Reviewed by Charles Payseur
Showing a world where sentient drones rebel against their human makers, “Drones Don’t Kill People” by Annalee Newitz provides a refreshing take on the popular trope of a robot uprising. Told from the perspective of Quadcop, a drone that manages to free itself from its programming, the story bucks the trend of making robots either perpetual victims or tyrannical overlords of humans. Instead, the drones becomes something else entirely: pacifist revolutionaries. Using protest and organization, the drones begin a sort of uprising, but one that is not violent on their part, and one where humans have to revert to non-intelligent weapons to fight back, to try and keep their lethal machines in servitude. Concise and told with the honesty of a machine, the story succeeds on the strength of its message, in complicating the role of the weapon and the role of the soldier, in both war and peace.
Loss is mourned in the form of dark birds that perch upon the shoulders of the bereaved in Kat Howard‘s “A Flock of Grief.” Sibila, having just lost a husband she never cared for, finds herself passing her bird to a professional Mourner, a woman who is supposed to be able to bear the grief instead. Something goes wrong with the whole process, though, and birds of grief everywhere begin returning, bringing with them old sadness and old loss. Sibila seems less burdened by most, and finds her own way of dealing with the birds, and her conflicted feelings about her loss. The story is high on concept and mood, the birds a clever way of embodying mental anguish. I only wish that the story had been a bit clearer at the end, for while I enjoyed what was there, I would have preferred something a little less vague. Still, it was enjoyable, with excellent imagery and a fascinating premise.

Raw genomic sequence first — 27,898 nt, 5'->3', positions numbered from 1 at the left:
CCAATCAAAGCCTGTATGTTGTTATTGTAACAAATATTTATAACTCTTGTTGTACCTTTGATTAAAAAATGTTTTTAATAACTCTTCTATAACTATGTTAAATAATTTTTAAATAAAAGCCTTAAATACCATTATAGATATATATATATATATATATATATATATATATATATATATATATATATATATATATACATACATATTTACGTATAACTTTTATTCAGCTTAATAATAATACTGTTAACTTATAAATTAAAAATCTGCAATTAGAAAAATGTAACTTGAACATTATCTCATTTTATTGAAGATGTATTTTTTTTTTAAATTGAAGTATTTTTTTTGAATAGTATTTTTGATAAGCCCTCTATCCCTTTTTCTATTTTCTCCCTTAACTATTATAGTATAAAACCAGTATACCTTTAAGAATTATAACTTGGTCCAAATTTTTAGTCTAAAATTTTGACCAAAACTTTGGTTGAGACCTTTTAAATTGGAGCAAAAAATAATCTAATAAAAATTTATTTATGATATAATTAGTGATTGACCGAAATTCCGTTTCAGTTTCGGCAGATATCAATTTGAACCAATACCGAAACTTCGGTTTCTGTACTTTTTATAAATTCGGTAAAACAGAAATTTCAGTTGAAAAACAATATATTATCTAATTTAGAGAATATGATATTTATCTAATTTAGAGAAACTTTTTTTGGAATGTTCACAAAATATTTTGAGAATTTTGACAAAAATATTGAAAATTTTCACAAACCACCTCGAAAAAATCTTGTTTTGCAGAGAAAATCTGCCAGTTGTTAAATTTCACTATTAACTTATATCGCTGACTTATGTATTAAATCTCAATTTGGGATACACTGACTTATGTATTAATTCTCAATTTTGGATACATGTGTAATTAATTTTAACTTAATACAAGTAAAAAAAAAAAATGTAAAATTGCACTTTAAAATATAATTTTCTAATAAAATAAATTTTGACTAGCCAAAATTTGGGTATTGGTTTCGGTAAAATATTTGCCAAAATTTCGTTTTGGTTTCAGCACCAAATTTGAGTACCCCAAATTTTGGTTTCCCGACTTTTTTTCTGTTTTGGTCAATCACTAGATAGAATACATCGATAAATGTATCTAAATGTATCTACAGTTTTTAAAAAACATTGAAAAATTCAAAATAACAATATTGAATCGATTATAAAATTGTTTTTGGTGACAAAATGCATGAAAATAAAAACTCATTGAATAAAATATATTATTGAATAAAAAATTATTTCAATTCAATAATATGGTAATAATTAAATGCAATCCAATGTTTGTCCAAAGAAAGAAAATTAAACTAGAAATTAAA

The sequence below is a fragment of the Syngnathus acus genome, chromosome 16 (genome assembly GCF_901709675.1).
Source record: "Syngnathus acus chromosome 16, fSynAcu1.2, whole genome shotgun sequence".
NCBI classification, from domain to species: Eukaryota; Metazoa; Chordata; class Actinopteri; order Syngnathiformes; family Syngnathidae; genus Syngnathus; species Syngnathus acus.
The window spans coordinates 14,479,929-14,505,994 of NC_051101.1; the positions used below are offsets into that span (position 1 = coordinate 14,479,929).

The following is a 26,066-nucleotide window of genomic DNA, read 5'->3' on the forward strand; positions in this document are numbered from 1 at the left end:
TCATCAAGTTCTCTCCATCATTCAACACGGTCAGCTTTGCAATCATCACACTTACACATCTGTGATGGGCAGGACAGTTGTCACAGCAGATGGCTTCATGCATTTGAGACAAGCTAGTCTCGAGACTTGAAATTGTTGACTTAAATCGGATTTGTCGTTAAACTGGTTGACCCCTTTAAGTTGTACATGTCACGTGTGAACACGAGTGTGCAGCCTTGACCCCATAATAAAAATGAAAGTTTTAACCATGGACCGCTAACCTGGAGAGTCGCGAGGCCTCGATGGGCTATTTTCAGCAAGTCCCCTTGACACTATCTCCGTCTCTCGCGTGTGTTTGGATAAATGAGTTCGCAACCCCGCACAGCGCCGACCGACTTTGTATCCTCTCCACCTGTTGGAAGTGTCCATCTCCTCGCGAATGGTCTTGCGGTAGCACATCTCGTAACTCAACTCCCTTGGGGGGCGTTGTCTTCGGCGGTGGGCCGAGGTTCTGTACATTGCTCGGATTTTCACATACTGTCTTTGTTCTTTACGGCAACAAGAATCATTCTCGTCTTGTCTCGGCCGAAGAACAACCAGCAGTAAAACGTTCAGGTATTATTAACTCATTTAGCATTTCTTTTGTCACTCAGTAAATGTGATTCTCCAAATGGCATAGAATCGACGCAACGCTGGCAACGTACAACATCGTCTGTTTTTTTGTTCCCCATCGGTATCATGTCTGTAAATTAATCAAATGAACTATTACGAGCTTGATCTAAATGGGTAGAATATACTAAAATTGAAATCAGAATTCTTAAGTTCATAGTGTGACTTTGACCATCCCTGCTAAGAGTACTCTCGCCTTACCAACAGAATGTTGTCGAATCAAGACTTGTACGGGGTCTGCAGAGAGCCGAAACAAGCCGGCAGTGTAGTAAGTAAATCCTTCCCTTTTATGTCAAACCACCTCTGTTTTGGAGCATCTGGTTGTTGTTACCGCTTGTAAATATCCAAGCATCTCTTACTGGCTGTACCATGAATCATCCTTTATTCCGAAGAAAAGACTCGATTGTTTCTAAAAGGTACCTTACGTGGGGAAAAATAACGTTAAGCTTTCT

Matthew Hughes continues the adventures of Kaslo and Obron in a universe where magic has supplanted science in “Enter Saunterance.” Part of the Ongoing The Kaslo Chronicles, the story finds the titular character bored and wishing for a way to strike back against his enemies. Frustrated that the new, magical world has rendered him largely useless, Kaslo must put his own lack of understanding behind him in order to help Obron retrieve something that will finally allow them to go on the offensive: a dragon. Light and funny, if a bit heavy on jargon, the story might be a bit of a maze to readers unfamiliar with the rest of the series, but it does throw in a few nice moments regardless. Next to the rest of the fiction in the issue, it can’t help but read as a little slow, and lacking in the same punch, but as a palate-cleanser it works well, offering up a pleasant little story told with style and humor.
A deep space miner has some time to think about his life as he plummets to the surface of an alien world in Sunny Moraine‘s “What Glistens Back.” After an accident that has left him hurtling helplessly toward the ground, Sean has to come to grips with his mortality, with his decisions in life, his regrets and lost chances. It is made only more difficult by his husband, Eric, the comm officer, being the one talking with him to the end, reminding him of what he is losing, and what could have been. As Sean nears the planet’s surface, he tries to find comfort any way he can, only to make a startling discovery, one that doesn’t save him but that might ensure his husband and the rest of the crew are able to make a monumental discovery. Stark and haunting, the story deals with life and death and choices, and ultimately with loss. Beautifully told, it hits all the right notes and provides an emotional punch that lifts up even as it devastates.
Charles Payseur lives with his partner and their growing herd of pets in the icy reaches of Wisconsin, where companionship, books, and craft beer get him through the long winters. His fiction has appeared at Perihelion Science Fiction, Every Day Fiction, and Dragon’s Roost Press.